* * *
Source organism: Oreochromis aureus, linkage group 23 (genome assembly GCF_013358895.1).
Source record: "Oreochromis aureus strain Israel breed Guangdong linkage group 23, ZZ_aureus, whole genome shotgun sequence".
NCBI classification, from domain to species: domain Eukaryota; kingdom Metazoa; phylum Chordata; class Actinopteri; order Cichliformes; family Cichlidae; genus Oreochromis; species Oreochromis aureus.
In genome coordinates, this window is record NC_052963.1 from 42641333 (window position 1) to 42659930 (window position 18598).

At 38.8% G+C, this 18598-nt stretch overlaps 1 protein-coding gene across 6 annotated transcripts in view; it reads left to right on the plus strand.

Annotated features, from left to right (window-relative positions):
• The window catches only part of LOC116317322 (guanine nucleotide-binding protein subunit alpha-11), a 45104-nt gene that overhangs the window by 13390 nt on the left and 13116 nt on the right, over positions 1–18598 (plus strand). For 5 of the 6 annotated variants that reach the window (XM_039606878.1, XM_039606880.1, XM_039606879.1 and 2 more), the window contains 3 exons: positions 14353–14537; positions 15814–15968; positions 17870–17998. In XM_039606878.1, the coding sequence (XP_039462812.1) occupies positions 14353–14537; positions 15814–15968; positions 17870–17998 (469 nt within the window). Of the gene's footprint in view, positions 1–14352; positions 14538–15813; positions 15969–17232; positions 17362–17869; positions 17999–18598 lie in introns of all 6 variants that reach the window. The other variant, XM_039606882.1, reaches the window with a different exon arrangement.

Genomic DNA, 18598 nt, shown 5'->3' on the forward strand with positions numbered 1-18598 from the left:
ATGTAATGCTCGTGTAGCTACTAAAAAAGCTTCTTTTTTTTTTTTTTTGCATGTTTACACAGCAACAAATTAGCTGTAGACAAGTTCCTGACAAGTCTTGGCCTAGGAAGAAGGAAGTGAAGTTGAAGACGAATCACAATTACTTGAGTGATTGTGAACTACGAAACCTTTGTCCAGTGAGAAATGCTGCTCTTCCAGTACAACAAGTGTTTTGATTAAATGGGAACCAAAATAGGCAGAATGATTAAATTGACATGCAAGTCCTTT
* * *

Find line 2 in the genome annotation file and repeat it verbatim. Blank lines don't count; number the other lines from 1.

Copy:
Source record: "Oreochromis aureus strain Israel breed Guangdong linkage group 23, ZZ_aureus, whole genome shotgun sequence".